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On Screens • Playing themselves: From in-joke to TV trope to any old bloke
Was mime artist Marcel Marceau the first actor to play himself in a film, when he uttered the only line of The Silent Movie in 1976? Trick question, as James Caan, Liza Minnelli, Anne Bancroft, Paul Newman and Burt Reynolds all played themselves as well.
But the answer is hell no, as there have been dozens of examples, and well in advance of the popular trope today – started by The Larry Sanders Show and seen in the likes of Curb your Enthusiasm and Extras – in which an actor plays an exaggerated, often crueller version of themselves for laughs.
Cecil B DeMille played himself as an in-joke in Sunset Boulevard (1950), for example, with Buster Keaton also appearing in an uncredited role. Almost two decades earlier, Fred Astaire played himself in his very first onscreen appearance in Dancing Lady (1933) and three years before that another Fred, MGM movie director Fred Niblo, played himself in Free and Easy (1930).
But even that isn’t the record! Spookily in 1912, back in the days when post-traumatic stress syndrome might earn you an hour off work, schoolgirl Dorothy Gibson played herself in the ten-minute film Saved from the Titanic. She wore the same clothes in which she was rescued in – just 29 days after its sinking!
You can’t dispute this creation
was Clint Eastwood’s decision to cast three US soldiers, who thwarted a terrorist attack on a French train in 2015, as themselves in The 15:17 to Paris (Netflix from Nov 7; 45 on Metacritic) any stranger?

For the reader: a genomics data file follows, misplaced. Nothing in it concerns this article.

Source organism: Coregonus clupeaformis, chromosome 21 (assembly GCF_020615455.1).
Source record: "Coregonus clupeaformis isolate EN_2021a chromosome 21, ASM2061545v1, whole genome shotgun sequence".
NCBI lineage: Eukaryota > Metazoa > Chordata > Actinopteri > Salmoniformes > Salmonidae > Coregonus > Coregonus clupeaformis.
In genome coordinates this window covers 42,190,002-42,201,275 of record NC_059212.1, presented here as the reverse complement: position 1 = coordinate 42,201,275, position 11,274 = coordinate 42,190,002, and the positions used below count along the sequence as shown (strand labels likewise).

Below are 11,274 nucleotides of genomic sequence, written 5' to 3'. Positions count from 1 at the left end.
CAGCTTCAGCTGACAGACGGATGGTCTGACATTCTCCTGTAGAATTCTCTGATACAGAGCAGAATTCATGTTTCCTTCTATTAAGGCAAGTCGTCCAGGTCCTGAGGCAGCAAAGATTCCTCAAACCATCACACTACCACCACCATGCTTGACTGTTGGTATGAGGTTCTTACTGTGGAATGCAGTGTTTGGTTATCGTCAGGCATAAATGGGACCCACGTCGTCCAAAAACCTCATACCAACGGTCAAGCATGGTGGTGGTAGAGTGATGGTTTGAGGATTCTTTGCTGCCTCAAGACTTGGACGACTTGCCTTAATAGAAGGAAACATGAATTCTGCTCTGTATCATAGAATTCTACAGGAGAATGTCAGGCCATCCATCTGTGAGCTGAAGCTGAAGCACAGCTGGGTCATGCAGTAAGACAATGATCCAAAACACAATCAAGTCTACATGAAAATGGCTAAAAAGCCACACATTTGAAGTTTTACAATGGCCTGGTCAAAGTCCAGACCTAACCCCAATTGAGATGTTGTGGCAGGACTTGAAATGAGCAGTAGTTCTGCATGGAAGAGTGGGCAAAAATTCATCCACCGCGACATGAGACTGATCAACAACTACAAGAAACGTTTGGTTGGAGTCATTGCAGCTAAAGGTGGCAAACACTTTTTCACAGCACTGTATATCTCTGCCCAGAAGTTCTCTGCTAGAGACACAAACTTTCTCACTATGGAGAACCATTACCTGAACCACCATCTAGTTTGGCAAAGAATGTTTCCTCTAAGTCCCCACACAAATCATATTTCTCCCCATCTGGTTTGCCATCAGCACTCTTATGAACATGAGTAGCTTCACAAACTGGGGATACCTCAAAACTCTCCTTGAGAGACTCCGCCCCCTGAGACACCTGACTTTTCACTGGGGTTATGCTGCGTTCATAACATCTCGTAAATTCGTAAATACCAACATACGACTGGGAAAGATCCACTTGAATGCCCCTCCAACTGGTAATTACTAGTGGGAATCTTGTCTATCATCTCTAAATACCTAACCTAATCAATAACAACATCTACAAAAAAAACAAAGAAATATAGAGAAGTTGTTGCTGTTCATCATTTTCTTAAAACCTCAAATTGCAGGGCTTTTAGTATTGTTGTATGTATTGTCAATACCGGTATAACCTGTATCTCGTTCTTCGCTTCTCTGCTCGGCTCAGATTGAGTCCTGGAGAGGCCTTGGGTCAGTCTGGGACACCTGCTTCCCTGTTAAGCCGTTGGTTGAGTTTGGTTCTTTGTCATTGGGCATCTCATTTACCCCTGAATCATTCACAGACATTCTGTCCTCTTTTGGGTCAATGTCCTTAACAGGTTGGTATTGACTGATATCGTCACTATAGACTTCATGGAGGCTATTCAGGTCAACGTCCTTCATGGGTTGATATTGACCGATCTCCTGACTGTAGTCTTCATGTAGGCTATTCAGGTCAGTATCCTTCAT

In fact, Eastwood, who is rapidly becoming as prolific and inconsistent as fellow octogenarian Woody Allen, cast three other people as themselves: two other heroes on the day – a British IT consultant and a French-American professor who was shot in the back by the terrorist (not the same actor!) – and, perhaps most bizarrely, the professor’s mother.
At a time when there’s talk of virtual screen stars putting actors out of work, is Clint’s recipe an even bigger threat? Well, the critics haven’t been kind, with only 24 percent decreeing the movie passable on Rotten Tomatoes. Nevertheless, the recreation of the attack received plaudits – and the beauty with Netflix, compared to the cinema, is that you can fast-forward.
Has Vikings lost the plot?
Equally macabre real-life events left their mark on the making of S4 of Narcos (Netflix from Nov 16) when a location scout was killed while exploring a rural area outside Mexico City.
Having successfully switched from Escobar to the Cali cartel for an enjoyable S3, Narcos is heading north to tackle the Juarez Cartel – and quickly, it has to be said, at a time when most big series (a trend set by Westworld and copied by Game of Thrones) are no longer caving into the pressure to release a season every year.
Vikings (HBO Nordic from Nov 29) has a different strategy, as its next season is S5B – a trend set by the final bow of The Sopranos, but not copied … until now. It did the same with S4, so this coming season is actually its seventh. A S6 (8 and 9) has already been confirmed, and there is talk of a spinoff series, Valhalla, featuring backstories of characters killed off in seasons 1-5 (sorry, 1-7).
But do viewers want this … as one of its appeals is that gruesome characters meet deserving fates.Viewers don’t want to see them living as immortals in a domain in which they can’t be killed.
Thanks to its exciting action scenes and a bevvy of hunks and beauties, Vikings is understandably popular, but it shouldn’t kid itself it is an all-time classic worthy of a spinoff (think Better Call Saul from Breaking Bad). It’s not a patch on The Last Kingdom, of which S3 is being broadcast in the UK from November 18.